• When the pointer type is the receiver, only the * person type implements the interface.

It can be found that there are * person types to implement the interface, which also indicates that the pointer type is versatile, and it can implement the interface no matter which kind of receiver.

Factory function

Factory functions are generally used to create user-defined structures, which are easy for users to call. Take person type as an example, define them with the following code:

func NewPerson(name string) *person {
    return &person{name:name}
}

This paper defines a factory function newperson, which receives a string type parameter to represent the name of the person and returns a * person.

By creating user-defined structure with factory function, callers need not pay too much attention to the fields inside the structure, they just need to pass parameters to the factory function.

With the following code, you can create a variable P1 of type * person:

P1: = newperson ("Xiao Song")

Factory functions can also be used to create an interface. The advantage of factory functions is that they can hide the implementation of internal specific types, so that callers only need to pay attention to the use of the interface.

Now take errors. New, the factory function of go language, as an example, to demonstrate how to create an interface through the factory function and hide its internal implementation, as shown in the following code:

//Factory function, which returns an error interface. In fact, the specific implementation is * errorstring
func New(text string) error {
    return &errorString{text}
}
//Structure, an internal field s, stores error information
type errorString struct {
    s string
}
//Used to implement the error interface
func (e *errorString) Error() string {
    return e.s
}

Among them, errorstring is a structure type, which implements the error interface, so you can create a * errorstring type through the new factory function and return it through the interface error.

This is interface oriented programming. If you refactor the code, even if you change another structure to implement the error interface, it will not affect the caller, because the interface has not changed.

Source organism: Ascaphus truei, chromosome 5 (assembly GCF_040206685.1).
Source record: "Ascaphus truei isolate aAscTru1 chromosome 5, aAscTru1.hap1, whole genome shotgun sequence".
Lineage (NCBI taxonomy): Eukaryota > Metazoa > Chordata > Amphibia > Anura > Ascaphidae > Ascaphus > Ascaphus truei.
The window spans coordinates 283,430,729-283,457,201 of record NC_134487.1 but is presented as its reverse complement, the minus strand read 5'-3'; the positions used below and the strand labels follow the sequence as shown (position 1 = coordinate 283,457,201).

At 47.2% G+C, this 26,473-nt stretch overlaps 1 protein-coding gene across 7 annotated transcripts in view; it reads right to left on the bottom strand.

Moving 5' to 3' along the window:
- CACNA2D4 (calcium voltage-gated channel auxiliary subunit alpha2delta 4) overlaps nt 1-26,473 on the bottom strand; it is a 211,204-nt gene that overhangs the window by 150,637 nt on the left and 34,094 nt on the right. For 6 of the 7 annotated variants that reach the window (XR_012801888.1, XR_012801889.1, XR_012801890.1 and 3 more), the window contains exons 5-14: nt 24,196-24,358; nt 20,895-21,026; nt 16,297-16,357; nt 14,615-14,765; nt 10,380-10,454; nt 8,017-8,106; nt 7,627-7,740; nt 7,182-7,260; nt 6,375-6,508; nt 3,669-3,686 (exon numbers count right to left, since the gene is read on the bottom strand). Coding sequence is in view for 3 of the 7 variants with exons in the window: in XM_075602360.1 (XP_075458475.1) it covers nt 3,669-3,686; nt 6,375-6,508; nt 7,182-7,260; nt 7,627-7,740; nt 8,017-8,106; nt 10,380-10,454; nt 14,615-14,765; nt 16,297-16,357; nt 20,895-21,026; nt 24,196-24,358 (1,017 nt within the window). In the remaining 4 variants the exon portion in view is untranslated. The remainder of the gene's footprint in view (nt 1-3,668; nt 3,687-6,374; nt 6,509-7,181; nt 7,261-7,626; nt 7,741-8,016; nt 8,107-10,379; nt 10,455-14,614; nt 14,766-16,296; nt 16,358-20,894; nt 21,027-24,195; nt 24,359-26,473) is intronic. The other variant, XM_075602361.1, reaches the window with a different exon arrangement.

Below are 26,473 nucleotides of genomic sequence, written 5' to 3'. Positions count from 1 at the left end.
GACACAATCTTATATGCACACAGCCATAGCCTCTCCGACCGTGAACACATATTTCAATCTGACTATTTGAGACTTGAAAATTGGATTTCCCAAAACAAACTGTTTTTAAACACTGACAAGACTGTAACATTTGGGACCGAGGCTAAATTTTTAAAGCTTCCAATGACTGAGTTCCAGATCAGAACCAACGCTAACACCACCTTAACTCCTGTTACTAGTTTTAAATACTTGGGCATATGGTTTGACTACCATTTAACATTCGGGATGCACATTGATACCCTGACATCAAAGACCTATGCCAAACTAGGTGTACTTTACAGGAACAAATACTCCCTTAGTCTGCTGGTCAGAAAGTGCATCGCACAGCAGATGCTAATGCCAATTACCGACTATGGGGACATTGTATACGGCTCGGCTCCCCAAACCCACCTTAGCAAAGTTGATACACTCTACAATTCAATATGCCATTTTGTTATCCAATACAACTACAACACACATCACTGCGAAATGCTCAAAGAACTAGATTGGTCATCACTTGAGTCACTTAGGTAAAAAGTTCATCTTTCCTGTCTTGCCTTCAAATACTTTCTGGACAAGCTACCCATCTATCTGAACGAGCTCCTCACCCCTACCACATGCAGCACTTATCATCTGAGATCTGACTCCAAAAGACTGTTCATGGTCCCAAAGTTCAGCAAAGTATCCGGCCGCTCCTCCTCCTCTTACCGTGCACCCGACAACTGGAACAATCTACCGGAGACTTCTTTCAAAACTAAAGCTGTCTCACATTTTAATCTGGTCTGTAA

Inheritance and combination

There is no concept of inheritance in go language, so there is no parent-child relationship between structure and interface. Go language advocates composition, which is more flexible to achieve the purpose of code reuse.

Take the interface of go language IO standard package as an example to explain the combination of types (also called nesting), as shown in the following code:

type Reader interface {
    Read(p []byte) (n int, err error)
}
type Writer interface {
    Write(p []byte) (n int, err error)
}
//Readwriter is a combination of reader and writer
type ReadWriter interface {
    Reader
    Writer
}

The readwriter interface is the combination of reader and writer. After the combination, the readwriter interface has all the methods in reader and writer. In this way, the new interface readwriter does not need to define its own methods, and the combination of reader and writer is OK.

Not only interfaces can be combined, but also structures can be combined. Now, the address structure can be combined into the structure person instead of being treated as a field, as follows:

type person struct {
    name string
    age uint
    address
}

Put the structure type in directly, that is, combination, no field name is needed. After combination, the combined address is called internal type, and person is called external type. After modifying the person structure, the declaration and use also need to be modified, as follows: